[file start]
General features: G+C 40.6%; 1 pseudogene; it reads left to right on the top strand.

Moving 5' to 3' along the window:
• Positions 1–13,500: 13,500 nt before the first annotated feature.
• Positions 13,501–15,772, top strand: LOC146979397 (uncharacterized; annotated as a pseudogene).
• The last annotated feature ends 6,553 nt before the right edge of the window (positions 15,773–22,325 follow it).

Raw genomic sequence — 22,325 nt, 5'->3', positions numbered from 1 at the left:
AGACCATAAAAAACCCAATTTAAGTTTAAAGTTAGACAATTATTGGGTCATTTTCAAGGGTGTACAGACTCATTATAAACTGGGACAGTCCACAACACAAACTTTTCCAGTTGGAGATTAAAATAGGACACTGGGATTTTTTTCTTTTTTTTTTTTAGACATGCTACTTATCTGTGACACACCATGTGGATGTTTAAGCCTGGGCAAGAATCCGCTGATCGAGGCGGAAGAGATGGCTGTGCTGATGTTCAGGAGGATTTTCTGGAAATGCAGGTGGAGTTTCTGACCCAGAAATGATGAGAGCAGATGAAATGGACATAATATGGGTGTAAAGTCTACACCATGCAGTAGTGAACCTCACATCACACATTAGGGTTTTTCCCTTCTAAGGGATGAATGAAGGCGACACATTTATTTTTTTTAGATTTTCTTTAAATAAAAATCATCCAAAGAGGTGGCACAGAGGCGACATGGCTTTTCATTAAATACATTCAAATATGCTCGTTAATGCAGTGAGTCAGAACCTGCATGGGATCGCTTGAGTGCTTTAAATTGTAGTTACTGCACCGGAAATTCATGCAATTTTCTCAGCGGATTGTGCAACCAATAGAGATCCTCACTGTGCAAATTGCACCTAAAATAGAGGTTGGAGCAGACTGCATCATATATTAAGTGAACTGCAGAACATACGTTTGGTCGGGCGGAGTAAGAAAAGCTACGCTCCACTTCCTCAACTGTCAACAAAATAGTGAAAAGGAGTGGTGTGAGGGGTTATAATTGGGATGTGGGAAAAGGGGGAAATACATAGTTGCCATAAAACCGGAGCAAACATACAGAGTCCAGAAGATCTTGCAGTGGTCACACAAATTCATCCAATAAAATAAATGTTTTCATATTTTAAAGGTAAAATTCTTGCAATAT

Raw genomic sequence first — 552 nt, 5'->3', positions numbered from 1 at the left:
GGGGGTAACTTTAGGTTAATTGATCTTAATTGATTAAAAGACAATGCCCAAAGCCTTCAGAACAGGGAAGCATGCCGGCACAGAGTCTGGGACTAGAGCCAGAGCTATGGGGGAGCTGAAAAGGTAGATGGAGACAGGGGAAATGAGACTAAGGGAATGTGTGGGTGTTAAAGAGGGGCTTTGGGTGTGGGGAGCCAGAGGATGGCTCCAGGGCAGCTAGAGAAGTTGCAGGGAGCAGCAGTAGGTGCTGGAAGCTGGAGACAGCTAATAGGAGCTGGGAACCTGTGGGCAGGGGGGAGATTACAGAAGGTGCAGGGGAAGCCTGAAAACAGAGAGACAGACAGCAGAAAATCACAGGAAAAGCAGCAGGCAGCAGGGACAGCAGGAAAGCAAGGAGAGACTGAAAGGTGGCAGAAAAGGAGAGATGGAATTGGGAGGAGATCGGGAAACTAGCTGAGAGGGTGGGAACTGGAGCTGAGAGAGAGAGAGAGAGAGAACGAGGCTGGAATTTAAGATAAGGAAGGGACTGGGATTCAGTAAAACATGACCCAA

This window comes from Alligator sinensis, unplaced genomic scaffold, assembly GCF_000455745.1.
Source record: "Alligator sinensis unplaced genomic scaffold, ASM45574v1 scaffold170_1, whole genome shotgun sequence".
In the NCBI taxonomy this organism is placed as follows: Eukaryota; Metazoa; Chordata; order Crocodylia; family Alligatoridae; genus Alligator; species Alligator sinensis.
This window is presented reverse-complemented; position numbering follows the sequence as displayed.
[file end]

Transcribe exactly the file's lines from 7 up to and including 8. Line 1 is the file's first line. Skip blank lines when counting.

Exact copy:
AGACCATAAAAAACCCAATTTAAGTTTAAAGTTAGACAATTATTGGGTCATTTTCAAGGGTGTACAGACTCATTATAAACTGGGACAGTCCACAACACAAACTTTTCCAGTTGGAGATTAAAATAGGACACTGGGATTTTTTTCTTTTTTTTTTTTAGACATGCTACTTATCTGTGACACACCATGTGGATGTTTAAGCCTGGGCAAGAATCCGCTGATCGAGGCGGAAGAGATGGCTGTGCTGATGTTCAGGAGGATTTTCTGGAAATGCAGGTGGAGTTTCTGACCCAGAAATGATGAGAGCAGATGAAATGGACATAATATGGGTGTAAAGTCTACACCATGCAGTAGTGAACCTCACATCACACATTAGGGTTTTTCCCTTCTAAGGGATGAATGAAGGCGACACATTTATTTTTTTTAGATTTTCTTTAAATAAAAATCATCCAAAGAGGTGGCACAGAGGCGACATGGCTTTTCATTAAATACATTCAAATATGCTCGTTAATGCAGTGAGTCAGAACCTGCATGGGATCGCTTGAGTGCTTTAAATTGTAGTTACTGCACCGGAAATTCATGCAATTTTCTCAGCGGATTGTGCAACCAATAGAGATCCTCACTGTGCAAATTGCACCTAAAATAGAGGTTGGAGCAGACTGCATCATATATTAAGTGAACTGCAGAACATACGTTTGGTCGGGCGGAGTAAGAAAAGCTACGCTCCACTTCCTCAACTGTCAACAAAATAGTGAAAAGGAGTGGTGTGAGGGGTTATAATTGGGATGTGGGAAAAGGGGGAAATACATAGTTGCCATAAAACCGGAGCAAACATACAGAGTCCAGAAGATCTTGCAGTGGTCACACAAATTCATCCAATAAAATAAATGTTTTCATATTTTAAAGGTAAAATTCTTGCAATAT

Raw genomic sequence first — 552 nt, 5'->3', positions numbered from 1 at the left: